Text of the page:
Breast Cancer          

Approximately 13% of American women will develop invasive breast cancer during their lifetime, with breast cancer being the second leading cause of cancer death.11,12 Patients older than 65 years, with known pathogenic genetic variations (eg, BRCA1, BRCA2, PALB2), or with a personal or family history of breast cancer are at highest risk of developing breast cancer.11,12 Other risk factors include increased breast tissue density, early menstruation (before age 11), late menopause (after age 55), lack of breastfeeding for at least 1 year, not having children or having children after age 30, and history of ductal carcinoma in situ or lobular carcinoma in situ.11,12 Potentially modifiable risk factors include overweight and obesity (for postmenopausal breast cancer), use of menopausal hormone therapy, recent use of hormonal contraceptives, alcohol consumptions, and physical inactivity.12 Due largely to advances in early cancer detection and treatment, the 5-year survival rate is over 90%.11,12 The standard of care in breast cancer screening is mammography. Other newer methodologies include magnetic resonance imaging (MRI), digital breast tomosynthesis, and ultrasound; however, there is a lack of consensus on using these technologies as part of a screening paradigm for women of average risk.12,13

Guideline recommendations vary with regard to frequency and age at which to begin and end screening for women at average risk of breast cancer (Table 3). ACOG recommends mammography every 1 to 2 years starting at age 40 with the option of an annual clinical breast exam.14 ACS recommends annual mammography in women aged 45 to 54 years, with the option to switch to biennial screening at age 55 and continue for as long as a woman is in good health and has a greater than 10-year life expectancy.15,16 For women aged 40 to 44 years, ACS recommends an individualized approach to screening with an option for annual mammography.15,16 The USPSTF recommends biennial mammography in women ages 50 to 74.17 This recommendation is based on a carefully researched risk-benefit analysis that showed the greatest breast cancer death reduction in women who were screened between the ages of 60 and 69 years, and the least benefit for those screened between the ages of 40 to 49 years.17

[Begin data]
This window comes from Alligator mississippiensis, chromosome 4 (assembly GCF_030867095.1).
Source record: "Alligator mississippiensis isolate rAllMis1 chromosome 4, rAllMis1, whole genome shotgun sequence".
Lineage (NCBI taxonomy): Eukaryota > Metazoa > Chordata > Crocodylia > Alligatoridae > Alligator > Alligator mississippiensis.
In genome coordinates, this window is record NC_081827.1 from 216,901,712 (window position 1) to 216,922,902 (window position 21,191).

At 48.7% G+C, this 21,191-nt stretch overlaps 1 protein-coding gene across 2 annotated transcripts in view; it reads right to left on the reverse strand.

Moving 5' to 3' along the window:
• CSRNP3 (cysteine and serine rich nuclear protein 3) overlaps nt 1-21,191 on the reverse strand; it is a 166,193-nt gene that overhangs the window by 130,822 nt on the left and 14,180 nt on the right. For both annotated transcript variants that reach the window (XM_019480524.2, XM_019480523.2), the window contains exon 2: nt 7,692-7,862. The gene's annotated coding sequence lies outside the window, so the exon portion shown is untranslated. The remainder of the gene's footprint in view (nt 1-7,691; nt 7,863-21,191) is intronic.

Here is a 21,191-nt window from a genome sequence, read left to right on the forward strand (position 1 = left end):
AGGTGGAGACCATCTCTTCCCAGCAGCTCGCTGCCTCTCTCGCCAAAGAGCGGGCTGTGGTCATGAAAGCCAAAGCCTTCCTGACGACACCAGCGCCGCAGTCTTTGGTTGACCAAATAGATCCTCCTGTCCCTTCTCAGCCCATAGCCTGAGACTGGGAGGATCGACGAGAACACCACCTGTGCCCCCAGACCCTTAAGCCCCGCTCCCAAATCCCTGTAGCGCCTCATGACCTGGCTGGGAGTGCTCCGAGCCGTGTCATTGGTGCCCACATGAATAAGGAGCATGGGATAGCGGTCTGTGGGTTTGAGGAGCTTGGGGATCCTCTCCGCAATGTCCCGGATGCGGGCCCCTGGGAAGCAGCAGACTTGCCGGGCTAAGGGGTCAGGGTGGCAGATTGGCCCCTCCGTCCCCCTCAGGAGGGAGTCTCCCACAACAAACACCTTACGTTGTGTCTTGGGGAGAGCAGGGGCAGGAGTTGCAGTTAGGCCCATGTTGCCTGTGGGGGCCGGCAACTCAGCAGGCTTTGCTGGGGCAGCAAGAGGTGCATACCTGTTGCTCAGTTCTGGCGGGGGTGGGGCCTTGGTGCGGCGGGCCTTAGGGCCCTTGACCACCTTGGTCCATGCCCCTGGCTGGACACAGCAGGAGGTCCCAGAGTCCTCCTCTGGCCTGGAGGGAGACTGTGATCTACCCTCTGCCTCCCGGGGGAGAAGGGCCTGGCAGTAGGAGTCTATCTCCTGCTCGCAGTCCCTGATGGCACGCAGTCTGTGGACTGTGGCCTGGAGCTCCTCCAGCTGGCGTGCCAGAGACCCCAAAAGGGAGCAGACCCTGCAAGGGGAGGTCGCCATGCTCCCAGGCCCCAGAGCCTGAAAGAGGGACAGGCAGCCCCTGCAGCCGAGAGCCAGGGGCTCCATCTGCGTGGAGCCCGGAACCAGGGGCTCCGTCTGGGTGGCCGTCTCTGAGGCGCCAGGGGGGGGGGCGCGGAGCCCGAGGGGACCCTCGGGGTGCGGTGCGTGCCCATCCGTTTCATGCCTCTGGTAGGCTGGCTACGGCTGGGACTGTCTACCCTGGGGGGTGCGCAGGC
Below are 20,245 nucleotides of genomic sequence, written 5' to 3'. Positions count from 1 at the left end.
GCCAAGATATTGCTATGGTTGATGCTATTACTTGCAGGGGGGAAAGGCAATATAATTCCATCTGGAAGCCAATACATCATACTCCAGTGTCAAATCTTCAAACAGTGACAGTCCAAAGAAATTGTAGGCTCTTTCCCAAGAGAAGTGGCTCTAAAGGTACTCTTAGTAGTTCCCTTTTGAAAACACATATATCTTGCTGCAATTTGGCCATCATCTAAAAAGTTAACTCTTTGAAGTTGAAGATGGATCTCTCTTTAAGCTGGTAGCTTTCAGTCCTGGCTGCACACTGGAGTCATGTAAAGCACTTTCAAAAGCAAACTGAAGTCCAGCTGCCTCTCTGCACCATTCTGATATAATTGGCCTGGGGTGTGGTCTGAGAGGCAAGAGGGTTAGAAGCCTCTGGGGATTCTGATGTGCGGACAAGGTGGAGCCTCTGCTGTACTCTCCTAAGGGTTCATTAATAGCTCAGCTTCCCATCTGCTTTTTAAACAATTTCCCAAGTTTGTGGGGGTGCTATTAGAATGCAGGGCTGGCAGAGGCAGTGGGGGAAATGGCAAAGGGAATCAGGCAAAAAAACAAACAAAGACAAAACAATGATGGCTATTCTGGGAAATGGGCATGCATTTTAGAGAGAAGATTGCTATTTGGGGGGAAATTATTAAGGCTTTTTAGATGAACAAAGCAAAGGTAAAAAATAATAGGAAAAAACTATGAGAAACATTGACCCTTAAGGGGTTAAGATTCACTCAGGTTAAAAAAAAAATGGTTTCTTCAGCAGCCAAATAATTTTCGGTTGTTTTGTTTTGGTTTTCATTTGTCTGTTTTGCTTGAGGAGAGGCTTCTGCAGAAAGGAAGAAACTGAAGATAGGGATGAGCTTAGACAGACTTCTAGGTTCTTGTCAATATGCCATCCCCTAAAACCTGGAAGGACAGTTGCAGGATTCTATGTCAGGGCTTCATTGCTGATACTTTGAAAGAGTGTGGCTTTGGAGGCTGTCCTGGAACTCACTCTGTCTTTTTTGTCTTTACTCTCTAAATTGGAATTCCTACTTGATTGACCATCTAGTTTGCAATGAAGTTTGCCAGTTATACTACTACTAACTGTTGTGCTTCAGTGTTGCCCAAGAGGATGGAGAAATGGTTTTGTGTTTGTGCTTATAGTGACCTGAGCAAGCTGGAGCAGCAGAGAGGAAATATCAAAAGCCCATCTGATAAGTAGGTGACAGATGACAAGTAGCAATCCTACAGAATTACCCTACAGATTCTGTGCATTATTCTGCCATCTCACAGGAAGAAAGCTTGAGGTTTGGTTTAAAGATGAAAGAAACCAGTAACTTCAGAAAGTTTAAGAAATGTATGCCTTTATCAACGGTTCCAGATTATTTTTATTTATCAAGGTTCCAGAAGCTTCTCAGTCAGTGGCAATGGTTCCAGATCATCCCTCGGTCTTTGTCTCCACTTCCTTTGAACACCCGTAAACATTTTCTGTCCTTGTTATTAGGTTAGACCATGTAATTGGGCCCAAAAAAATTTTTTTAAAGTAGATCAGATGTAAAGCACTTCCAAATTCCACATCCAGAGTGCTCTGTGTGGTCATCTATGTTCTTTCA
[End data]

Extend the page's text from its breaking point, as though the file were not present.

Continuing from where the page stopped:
The greatest harms associated with screening mammograms are psychological distress associated with false-positive findings, overdiagnosis, and invasive follow-up testing.12 Owing in part to dense breast tissue, the risk of these potential harms is higher in younger women. 13 Providers must engage in shared decision-making, carefully reviewing potential harms and benefits to determine screening frequency and age to begin mammography.18

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Table 3. Breast Cancer Screening Guidelines

USPSTF15 (2016)ACS16 (2015)ACOG14 (2017)
Age 50-74 y: every 2 yearsAge 40-44 y: optional
Age 45-54 y: annually
Age >55 y: every 1-2 years
Mammogram annually or biannually and starting age 40-50 y and ending at age 75 y based on shared decision-making
ACOG, American College of Obstetricians and Gynecologists; ACS, American Cancer Society; USPSTF, United States Preventative Services Task Force

This article originally appeared on Clinical Advisor